The state will be the initial value set by the parameter in the useState(), which in this case a Zero (0). The setstate will be a function that will be executed to update the state, after an event or a trigger.

So back to our file: src/components/Counter.js let's update with the useState() hook:

const [initial, updater] = useState(0)
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We set the initial to 0 (useState(0)) and then we have the function that will be executed when the button is clicked to update the initial value to the number of times it has been clicked, the updater in this case.

Your Counter.js file should be:

import { useState } from 'react'

const Counter = () => {
  const [initial, updater] = useState(0)
  return (
    <>
      <button>0</button>
    </>
  )
}

export default Counter
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Fourth step is to create the updater fucntion, which is an easy one here:

While still in the Counter() function, just above the return keyword, add the following function:

const clickEvent = () => updater(initial + 1)
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This is same as :

function clickEvent() = {
    updater(initial + 1)
}
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So the clickEvent() function will use the updater that we declared in the hook. It simply take the initial value and adds one to it.

Stuck? Don't worry, this is how your file should be like up to now:

import { useState } from 'react'

const Counter = () => {
  const [initial, updater] = useState(0)
  const clickEvent = () => updater(initial + 1)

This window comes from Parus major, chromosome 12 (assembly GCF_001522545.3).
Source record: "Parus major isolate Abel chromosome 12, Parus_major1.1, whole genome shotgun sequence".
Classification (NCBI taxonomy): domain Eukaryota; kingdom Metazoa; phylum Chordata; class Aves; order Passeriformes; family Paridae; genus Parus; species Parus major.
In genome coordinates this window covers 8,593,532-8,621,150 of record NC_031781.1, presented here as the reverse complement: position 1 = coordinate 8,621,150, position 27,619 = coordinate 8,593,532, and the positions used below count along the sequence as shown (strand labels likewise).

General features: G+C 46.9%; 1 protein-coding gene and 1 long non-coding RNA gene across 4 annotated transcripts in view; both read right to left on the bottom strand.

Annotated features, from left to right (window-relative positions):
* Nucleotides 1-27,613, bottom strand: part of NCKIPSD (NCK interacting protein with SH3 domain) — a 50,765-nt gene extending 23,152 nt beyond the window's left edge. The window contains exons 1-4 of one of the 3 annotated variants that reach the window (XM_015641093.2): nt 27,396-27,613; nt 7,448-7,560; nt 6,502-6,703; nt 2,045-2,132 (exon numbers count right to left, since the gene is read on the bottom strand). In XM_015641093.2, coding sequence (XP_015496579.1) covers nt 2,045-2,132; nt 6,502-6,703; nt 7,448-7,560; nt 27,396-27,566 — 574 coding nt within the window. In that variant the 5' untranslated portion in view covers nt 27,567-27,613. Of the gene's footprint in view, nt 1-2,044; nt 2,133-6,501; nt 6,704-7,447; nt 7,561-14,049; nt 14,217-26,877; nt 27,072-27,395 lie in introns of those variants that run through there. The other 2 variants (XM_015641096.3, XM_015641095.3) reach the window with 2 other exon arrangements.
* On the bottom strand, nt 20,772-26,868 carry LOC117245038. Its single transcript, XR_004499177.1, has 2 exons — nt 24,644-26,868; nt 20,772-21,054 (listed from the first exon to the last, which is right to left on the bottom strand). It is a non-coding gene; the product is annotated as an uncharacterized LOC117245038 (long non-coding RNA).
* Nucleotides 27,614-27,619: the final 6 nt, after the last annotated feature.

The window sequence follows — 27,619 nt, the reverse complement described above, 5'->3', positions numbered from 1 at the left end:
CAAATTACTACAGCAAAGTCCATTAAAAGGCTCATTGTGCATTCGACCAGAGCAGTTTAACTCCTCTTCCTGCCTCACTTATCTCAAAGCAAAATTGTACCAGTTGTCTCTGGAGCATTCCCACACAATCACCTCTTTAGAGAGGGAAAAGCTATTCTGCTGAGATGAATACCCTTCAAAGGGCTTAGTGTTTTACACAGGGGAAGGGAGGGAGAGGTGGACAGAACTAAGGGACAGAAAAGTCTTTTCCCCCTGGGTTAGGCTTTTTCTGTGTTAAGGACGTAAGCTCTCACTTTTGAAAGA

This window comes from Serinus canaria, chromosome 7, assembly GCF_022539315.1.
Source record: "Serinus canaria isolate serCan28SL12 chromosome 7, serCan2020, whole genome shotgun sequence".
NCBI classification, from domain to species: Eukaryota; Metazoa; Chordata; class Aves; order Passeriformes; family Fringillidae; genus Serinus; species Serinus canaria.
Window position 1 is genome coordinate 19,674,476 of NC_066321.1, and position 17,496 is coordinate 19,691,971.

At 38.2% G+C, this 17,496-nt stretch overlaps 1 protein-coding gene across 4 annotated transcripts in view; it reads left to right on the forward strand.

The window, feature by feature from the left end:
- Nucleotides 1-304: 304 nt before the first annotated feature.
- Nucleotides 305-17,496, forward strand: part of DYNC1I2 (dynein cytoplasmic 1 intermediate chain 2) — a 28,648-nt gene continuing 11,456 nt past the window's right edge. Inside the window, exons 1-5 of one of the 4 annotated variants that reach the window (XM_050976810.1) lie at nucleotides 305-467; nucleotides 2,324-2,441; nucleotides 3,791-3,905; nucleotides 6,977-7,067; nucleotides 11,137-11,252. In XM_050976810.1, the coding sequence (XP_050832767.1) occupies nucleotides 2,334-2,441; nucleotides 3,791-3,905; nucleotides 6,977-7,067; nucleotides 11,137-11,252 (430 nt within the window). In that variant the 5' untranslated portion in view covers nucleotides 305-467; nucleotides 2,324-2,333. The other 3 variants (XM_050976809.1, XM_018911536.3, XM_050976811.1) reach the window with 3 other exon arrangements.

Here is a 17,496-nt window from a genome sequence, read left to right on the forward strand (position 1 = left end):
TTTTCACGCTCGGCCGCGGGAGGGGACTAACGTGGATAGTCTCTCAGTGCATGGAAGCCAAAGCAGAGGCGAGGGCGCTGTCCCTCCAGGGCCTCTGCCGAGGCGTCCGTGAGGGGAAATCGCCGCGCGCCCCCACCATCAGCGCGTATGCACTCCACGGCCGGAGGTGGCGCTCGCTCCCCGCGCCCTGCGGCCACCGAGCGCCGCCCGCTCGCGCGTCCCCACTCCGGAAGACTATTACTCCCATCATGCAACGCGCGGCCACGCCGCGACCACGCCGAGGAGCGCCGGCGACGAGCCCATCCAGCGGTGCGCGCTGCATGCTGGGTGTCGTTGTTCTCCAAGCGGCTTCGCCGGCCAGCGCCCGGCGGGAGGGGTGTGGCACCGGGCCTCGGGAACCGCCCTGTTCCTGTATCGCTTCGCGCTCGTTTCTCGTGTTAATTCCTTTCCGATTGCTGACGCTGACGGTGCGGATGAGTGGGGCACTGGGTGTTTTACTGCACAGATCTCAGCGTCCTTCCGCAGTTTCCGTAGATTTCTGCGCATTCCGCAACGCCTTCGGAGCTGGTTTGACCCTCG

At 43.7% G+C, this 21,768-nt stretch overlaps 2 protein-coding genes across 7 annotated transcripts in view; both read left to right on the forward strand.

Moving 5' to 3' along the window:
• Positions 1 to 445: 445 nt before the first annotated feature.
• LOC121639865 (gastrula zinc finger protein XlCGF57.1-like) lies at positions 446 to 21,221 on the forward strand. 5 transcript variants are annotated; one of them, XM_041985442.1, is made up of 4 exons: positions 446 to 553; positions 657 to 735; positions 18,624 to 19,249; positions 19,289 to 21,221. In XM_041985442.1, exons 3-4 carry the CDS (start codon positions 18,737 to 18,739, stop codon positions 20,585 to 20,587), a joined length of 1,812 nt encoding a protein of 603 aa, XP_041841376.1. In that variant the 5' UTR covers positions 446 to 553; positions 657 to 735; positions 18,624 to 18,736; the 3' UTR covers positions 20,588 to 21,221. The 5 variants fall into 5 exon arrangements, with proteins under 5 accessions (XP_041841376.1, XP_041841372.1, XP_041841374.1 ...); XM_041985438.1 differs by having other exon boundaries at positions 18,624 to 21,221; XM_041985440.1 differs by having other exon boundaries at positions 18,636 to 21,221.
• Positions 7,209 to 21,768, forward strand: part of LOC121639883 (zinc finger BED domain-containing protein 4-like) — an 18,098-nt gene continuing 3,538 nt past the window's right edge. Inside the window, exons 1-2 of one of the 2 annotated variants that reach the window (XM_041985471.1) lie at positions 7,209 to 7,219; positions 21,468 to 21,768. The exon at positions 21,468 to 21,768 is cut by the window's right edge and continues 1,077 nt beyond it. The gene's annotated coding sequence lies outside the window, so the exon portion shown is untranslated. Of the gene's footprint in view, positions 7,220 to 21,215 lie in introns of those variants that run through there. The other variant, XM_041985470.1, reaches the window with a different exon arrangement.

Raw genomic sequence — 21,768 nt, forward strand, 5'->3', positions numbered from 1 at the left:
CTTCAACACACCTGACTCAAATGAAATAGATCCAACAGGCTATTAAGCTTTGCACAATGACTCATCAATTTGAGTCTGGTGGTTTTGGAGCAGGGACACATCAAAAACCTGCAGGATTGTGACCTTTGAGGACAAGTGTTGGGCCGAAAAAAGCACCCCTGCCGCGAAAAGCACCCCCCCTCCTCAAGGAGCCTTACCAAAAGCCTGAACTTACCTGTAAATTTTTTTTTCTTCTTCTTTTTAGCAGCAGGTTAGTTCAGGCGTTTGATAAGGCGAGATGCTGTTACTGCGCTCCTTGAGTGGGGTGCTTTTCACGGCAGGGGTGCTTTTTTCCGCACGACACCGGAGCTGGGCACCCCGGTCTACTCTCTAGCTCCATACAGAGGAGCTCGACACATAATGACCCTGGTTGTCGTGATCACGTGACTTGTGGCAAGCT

return (
    <>
      <button>0</button>
    </>
  )
}

export default Counter
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Now let's update our button to use the hook:

We'll make the button more dynamic by removing the hard coded 0 and make it more static. Here's how:

<>
  <button>{initial}</button>
</>
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We are replacing the 0 with a variable that will be updated every time we click the button.

Our final step will be adding the onClick function, which will be telling the button what to do when it is clicked.

What we want to happen is for the clickEvent() function to run every time we click the button.

So here's what we do:

<>
  <button onClick={clickEvent}>{initial}</button>
</>
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We are telling react to run the clickEvent() function every time we click on the button.

Our Counter component is now ready!

import { useState } from 'react'

const Counter = () => {
  const [initial, updater] = useState(0)
  const clickEvent = () => updater(initial + 1)
  return (
    <>
      <button onClick={clickEvent}>{initial}</button>
    </>
  )
}

export default Counter
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So in a summary:

We created a component, added a button that shows the number of times it's been clicked, using the useState hook. Cool isn't it?

NOTE:

I set my js environment linting with prettier not to use semi-colon

react-tools.png